By definition, the Los Angeles Clippers are "on the clock" with the first pick in the 2009 NBA Draft, but they might as well have introduced Blake Griffin immediately after they won the draft lottery.Griffin, the reigning National Player of the Year, is an even greater lock to go No. 1 than LeBron James was in 2003. There hasn't been this much certainty about a top pick since San Antonio won the Tim Duncan sweepstakes 12 years ago.
Honestly, even the Clippers can't screw this one up.
Memphis, sitting at No. 2, isn't so lucky.
In a draft with only one sure-fire prospect, the Grizzlies seem to have narrowed their choices to two high-risk, high-reward prospects: Spanish point guard Ricky Rubio and Connecticut center Hasheem Thabeet.
Either could be a star. And either could just as easily flop.
Unfortunately for the Griz, history isn't exactly on their side. The Memphis-Vancouver franchise has held the No. 2 pick three previous times and come away with next to nothing.
In 1998, after the Clippers settled on Pacific center Michael Olowokandi (we'll save that discussion for another day), the Grizzlies grabbed Arizona point guard Mike Bibby, who played three mediocre years in Vancouver before being shipped off to Sacramento. The Grizzlies passed on a franchise player, Vince Carter, and a career 20-point-per-game scorer in Antawn Jamison to select Bibby.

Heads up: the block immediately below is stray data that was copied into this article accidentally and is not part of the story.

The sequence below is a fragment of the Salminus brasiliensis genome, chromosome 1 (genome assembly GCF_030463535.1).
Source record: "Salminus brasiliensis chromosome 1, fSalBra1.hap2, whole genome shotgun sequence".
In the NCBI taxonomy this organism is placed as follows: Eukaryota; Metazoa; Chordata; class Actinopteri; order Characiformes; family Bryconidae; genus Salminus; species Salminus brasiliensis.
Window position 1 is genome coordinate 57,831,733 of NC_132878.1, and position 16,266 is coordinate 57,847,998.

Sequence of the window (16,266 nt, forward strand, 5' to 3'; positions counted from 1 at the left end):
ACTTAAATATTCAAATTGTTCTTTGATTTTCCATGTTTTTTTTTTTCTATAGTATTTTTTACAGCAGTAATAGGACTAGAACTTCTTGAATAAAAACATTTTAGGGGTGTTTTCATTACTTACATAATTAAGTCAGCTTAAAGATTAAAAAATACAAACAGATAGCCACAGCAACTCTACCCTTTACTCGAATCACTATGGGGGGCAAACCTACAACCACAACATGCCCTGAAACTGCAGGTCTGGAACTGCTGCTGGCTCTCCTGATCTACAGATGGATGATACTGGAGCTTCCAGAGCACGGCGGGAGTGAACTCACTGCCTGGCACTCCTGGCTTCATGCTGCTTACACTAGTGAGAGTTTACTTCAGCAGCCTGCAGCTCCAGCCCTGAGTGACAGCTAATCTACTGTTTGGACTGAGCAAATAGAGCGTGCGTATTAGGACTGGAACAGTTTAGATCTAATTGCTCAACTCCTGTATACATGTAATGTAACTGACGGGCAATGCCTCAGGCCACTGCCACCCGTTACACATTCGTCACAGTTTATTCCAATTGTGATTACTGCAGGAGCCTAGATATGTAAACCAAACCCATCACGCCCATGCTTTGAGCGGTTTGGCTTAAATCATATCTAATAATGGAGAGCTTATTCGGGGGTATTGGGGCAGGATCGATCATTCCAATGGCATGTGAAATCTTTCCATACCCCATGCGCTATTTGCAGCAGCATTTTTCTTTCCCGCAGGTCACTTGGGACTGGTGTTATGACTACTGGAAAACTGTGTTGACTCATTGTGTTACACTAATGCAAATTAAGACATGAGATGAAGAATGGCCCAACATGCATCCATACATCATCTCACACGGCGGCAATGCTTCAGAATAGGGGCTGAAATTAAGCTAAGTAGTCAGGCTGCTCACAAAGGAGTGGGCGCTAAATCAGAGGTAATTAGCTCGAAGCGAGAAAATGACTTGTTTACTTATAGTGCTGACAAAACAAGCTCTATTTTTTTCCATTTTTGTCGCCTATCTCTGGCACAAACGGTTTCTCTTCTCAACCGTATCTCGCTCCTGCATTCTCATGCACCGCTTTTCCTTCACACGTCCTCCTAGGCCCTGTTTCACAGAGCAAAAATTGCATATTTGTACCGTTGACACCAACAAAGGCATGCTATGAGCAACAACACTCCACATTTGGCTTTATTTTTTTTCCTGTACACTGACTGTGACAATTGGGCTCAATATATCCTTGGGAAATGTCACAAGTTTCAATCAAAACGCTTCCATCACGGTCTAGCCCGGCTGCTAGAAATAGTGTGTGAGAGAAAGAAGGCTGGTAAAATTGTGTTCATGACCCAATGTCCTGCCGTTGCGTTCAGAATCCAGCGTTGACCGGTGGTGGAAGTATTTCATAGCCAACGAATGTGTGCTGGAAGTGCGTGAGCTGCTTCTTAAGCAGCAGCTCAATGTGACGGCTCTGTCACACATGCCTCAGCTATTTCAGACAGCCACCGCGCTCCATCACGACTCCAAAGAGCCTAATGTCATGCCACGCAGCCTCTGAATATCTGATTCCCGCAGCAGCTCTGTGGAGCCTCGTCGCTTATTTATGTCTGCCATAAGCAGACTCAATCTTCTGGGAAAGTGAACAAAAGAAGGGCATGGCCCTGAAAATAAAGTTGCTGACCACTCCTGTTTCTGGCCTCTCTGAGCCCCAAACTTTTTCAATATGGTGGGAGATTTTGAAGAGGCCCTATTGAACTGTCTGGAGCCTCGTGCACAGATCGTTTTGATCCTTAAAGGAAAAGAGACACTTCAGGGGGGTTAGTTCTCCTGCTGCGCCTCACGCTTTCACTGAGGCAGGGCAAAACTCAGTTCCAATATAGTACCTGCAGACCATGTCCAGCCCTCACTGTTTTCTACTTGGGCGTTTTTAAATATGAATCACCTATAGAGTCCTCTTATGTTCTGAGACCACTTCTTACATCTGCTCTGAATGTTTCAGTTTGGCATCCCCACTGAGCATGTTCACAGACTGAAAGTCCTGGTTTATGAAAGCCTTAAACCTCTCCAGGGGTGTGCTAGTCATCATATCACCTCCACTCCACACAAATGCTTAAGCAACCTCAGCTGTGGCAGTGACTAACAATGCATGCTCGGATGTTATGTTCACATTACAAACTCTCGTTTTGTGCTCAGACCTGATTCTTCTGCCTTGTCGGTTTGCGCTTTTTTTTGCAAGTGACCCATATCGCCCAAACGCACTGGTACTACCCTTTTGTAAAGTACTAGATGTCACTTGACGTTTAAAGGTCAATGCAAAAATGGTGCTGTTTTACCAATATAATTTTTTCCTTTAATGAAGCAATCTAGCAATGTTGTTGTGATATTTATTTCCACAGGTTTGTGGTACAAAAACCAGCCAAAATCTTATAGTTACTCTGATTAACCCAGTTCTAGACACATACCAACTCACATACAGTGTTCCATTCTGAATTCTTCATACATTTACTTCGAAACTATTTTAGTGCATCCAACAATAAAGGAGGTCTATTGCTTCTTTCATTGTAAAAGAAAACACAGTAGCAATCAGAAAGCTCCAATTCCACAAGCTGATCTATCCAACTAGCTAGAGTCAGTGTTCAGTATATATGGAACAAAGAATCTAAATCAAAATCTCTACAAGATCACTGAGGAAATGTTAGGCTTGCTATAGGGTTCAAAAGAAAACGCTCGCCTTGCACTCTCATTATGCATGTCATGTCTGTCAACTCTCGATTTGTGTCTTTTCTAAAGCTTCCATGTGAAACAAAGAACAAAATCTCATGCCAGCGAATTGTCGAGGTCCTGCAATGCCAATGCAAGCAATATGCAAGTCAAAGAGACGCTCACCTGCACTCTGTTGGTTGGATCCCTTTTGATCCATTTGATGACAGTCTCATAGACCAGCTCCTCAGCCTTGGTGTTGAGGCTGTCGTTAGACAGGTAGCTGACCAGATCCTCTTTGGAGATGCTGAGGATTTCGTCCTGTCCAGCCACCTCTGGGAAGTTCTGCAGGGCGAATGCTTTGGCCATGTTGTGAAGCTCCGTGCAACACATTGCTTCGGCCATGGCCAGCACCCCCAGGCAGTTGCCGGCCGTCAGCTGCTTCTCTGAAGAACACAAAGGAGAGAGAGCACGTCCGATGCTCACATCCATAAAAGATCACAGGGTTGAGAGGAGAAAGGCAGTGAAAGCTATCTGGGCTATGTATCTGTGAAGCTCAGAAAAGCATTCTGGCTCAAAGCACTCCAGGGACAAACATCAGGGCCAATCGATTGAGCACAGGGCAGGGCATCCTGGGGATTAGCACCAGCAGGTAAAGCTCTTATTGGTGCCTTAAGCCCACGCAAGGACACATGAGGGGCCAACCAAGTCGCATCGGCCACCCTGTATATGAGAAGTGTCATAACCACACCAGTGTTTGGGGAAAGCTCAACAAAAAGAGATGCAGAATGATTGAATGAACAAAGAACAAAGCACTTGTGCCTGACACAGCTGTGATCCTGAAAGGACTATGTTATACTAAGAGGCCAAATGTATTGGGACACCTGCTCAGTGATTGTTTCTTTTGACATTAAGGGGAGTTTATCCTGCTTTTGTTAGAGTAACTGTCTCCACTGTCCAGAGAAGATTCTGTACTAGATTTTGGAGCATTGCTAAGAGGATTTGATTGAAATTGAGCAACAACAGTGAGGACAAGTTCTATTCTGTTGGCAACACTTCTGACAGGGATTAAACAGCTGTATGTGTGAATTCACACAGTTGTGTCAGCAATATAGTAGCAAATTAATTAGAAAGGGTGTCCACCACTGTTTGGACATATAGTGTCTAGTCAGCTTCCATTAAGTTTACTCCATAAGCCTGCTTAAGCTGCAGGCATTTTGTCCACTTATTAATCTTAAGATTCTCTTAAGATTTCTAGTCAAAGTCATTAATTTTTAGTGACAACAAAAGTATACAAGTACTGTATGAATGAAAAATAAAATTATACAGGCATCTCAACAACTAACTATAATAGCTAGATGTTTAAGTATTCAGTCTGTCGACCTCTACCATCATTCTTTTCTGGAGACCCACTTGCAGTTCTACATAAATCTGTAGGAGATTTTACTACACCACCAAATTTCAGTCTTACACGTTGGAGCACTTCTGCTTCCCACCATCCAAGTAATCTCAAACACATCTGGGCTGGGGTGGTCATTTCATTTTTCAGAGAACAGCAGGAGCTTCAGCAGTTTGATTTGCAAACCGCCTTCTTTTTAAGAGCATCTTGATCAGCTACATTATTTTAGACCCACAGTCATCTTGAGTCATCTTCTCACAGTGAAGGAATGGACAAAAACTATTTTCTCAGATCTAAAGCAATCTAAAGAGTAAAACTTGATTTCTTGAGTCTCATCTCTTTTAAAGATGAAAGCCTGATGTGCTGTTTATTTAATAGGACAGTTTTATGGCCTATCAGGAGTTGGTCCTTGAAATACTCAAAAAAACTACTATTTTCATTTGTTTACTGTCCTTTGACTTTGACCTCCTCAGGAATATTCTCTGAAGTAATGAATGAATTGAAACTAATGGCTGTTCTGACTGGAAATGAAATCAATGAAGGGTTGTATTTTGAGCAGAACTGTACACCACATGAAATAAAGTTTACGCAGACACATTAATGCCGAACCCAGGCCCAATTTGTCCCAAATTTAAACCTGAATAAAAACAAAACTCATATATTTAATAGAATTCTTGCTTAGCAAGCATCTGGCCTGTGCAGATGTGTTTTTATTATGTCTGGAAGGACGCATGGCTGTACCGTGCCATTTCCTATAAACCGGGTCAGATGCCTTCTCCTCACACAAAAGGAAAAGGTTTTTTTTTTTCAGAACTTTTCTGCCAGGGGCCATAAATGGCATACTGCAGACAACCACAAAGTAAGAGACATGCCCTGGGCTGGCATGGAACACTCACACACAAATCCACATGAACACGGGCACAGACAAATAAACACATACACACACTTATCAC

The ping-pong balls bounced Vancouver's way again in 1999, and the Grizzlies snatched up Maryland guard Steve Francis, who was vehemently opposed to ever donning that odd-colored Vancouver blue.
That leaves Ricky Rubio, a flashy, 18-year-old point guard with ball skills and intelligence far beyond his years. A few problems, though: Memphis recently invested a top-five selection in Mike Conley Jr., a 21-year-old floor general who improved his numbers in every single category from his rookie to sophomore campaign. In addition, Rubio is in the midst of a buyout squabble with DKV Joventut Badalona, his current Spanish club team. There is a chance he may not be able to join the NBA until 2011-2012. To complicate the situation even further, Rubio can pull a Steve Francis and refuse to sign with the Grizzlies and return to Spain if he is unhappy with the situation.
Those question marks open up the possibility that Memphis could go in another direction. Arizona State guard James Harden, a crafty left-handed scorer and reigning Pac-10 Player of the Year, is the most NBA-ready player available aside from Griffin. But because the Grizzlies already have two blossoming swingmen in O.J. Mayo and Rudy Gay, they may not see Harden fitting in their team.
How about Arizona's Jordan Hill? After he averaged 18.3 points, 11 rebounds and 1.7 blocks per game as a junior at Arizona, it's clear that the 6-foot-10 Hill has the length (a 7-foot-1 wingspan), athleticism and energy to be a terror in the NBA. He's still rough around the edges, though, and would be an even greater gamble at No. 2 than Thabeet.
And if all else fails, Memphis can explore trade options. In a draft marred with such uncertainty, should Memphis opt for the proven veteran? Or should they take their chances on a wild card like Thabeet?
At this point, who knows?
Whatever they end up doing, the Grizzlies can only hope that the fourth time is the charm with the No. 2 pick.